An entrepreneur, investor, business leader, and rocket-scientist, Sylvia Acevedo is the author of Path to the Stars: My Journey from Girl Scout to Rocket Scientist, which tells the story of her journey from a small town in New Mexico to NASA’s Jet Propulsion Laboratory. Acevedo most recently served as CEO of Girl Scouts of the USA. In this conversation with Stanford professor Tina Seelig, she shares how some important early lessons in perseverance built a mindset that allowed her to excel as both a scientist and an entrepreneur.
As the president and CEO of Vir Biotechnology, as well as in his role as head of BIO’s Coronavirus Collaboration Initiative, George Scangos has emerged as a global leader in the fight against COVID-19. In this conversation with Stanford structural biology professor Jody Puglisi, Dr. Scangos explains the challenge of building financially viable therapies for infectious diseases, talks about the current status of COVID-related research, and explores how to build an innovative and meaningful career in biotech.
Delane Parnell is the founder and CEO of PlayVS, which is building the technology infrastructure for high school and college esports leagues. Prior to starting PlayVS, Parnell worked at IncWell Venture Capital, where he became the youngest black venture capitalist in the United States. In this talk, he explores his own journey from undertaking small-scale business as a teenager to building a billion-dollar company. He also explores the complexities of creating a multi-stakeholder business, and addresses how he and his team have responded to racism and gender disparities.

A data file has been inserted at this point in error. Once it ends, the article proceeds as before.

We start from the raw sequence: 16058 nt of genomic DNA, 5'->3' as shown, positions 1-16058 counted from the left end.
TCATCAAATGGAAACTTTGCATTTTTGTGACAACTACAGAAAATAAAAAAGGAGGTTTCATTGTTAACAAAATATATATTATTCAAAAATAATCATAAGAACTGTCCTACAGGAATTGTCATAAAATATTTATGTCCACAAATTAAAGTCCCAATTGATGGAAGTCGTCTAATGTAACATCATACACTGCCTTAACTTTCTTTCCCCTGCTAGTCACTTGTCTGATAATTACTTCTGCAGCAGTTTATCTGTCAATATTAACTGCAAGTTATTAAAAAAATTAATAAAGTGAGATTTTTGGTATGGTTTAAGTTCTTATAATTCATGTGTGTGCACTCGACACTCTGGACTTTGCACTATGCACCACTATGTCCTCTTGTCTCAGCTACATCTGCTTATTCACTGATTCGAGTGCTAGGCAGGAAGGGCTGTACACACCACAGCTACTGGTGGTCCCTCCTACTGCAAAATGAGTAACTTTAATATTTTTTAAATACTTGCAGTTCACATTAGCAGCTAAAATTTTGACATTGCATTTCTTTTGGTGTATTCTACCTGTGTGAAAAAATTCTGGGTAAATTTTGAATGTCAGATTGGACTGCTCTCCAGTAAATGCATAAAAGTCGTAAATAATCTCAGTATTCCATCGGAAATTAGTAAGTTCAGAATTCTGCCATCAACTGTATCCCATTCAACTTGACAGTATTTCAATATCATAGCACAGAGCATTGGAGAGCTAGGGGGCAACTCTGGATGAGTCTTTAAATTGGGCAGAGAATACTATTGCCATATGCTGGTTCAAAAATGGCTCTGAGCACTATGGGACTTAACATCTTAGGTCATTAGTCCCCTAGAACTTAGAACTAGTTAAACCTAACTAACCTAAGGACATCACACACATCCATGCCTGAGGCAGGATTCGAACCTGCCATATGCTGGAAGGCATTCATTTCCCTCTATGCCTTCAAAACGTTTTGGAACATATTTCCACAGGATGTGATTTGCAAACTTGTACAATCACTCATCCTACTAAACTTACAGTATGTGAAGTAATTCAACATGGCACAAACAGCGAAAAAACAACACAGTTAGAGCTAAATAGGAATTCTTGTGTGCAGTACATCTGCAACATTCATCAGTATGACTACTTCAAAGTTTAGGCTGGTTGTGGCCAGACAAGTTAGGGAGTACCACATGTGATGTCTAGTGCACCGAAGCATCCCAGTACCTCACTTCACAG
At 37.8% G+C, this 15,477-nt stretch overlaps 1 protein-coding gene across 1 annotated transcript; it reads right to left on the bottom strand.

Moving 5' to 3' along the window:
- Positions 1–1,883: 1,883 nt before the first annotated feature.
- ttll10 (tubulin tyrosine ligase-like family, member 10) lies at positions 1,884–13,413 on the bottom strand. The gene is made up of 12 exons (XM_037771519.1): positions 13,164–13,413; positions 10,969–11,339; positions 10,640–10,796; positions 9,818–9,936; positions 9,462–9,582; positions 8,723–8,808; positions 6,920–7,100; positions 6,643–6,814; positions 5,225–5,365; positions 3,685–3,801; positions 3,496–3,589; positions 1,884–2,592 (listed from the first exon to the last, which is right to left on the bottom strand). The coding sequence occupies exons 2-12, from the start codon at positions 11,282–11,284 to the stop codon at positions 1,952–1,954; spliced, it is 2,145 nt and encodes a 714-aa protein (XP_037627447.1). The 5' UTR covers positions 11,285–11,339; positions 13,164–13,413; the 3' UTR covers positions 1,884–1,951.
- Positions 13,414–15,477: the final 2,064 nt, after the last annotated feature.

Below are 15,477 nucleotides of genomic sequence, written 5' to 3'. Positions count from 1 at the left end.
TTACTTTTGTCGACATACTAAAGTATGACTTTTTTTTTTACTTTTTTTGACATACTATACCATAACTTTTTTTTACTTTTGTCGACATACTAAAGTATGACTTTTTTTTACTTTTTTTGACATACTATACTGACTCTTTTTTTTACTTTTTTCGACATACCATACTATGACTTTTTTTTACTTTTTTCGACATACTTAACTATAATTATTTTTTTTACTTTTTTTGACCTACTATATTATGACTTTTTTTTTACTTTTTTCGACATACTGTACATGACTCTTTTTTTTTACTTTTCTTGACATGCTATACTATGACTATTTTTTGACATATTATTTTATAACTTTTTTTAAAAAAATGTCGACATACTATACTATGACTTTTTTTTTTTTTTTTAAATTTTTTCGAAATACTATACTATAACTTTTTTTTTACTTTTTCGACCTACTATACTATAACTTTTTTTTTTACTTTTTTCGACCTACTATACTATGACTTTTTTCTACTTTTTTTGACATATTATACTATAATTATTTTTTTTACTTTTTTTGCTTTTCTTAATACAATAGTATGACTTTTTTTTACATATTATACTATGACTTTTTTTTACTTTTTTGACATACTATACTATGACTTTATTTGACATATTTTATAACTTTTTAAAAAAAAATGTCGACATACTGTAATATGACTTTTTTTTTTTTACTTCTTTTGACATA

An experienced tech exec, Shellye Archambeau serves on the boards of Verizon and Nordstrom as well as several other companies. She is the former CEO of MetricStream, a Silicon Valley-based governance, risk, and compliance software company that, during her tenure, grew from a fledgling startup into a global market leader. Anticipating the launch of her first book, Unapologetically Ambitious: Take Risks, Break Barriers and Create Success on Your Own Terms (2020), she speaks with Stanford professor Tina Seelig about how to advocate for oneself, find mentors and sponsors, beat imposter syndrome, and build an impactful career.
On the heels of summer’s inspiring ETL Revisited conversations, we’re launching right into fall! Our first guest will be tech executive, board director and author Shellye Archambeau on September 30. Over the next two months she’ll be joined by guests like Zoom founder and CEO Eric Yuan, PlayVS founder and CEO Delane Parnell, and Nextdoor CEO Sarah Friar. Be sure to subscribe to the podcast to get new episodes delivered straight to you every Wednesday.
Adam Pisoni co-founded Yammer in 2008, and oversaw product, analytics, and engineering as the SaaS company scaled to 500 employees and was acquired by Microsoft in 2012 for $1.2 billion. More recently, he has turned his attention to the US education system. Abl, the company he founded in 2015, aims to help all schools move beyond the 20th century model of education. In this talk, he describes how inequities manifest themselves in K-12 education, and explores the roles that innovative social ventures can play in addressing those inequities.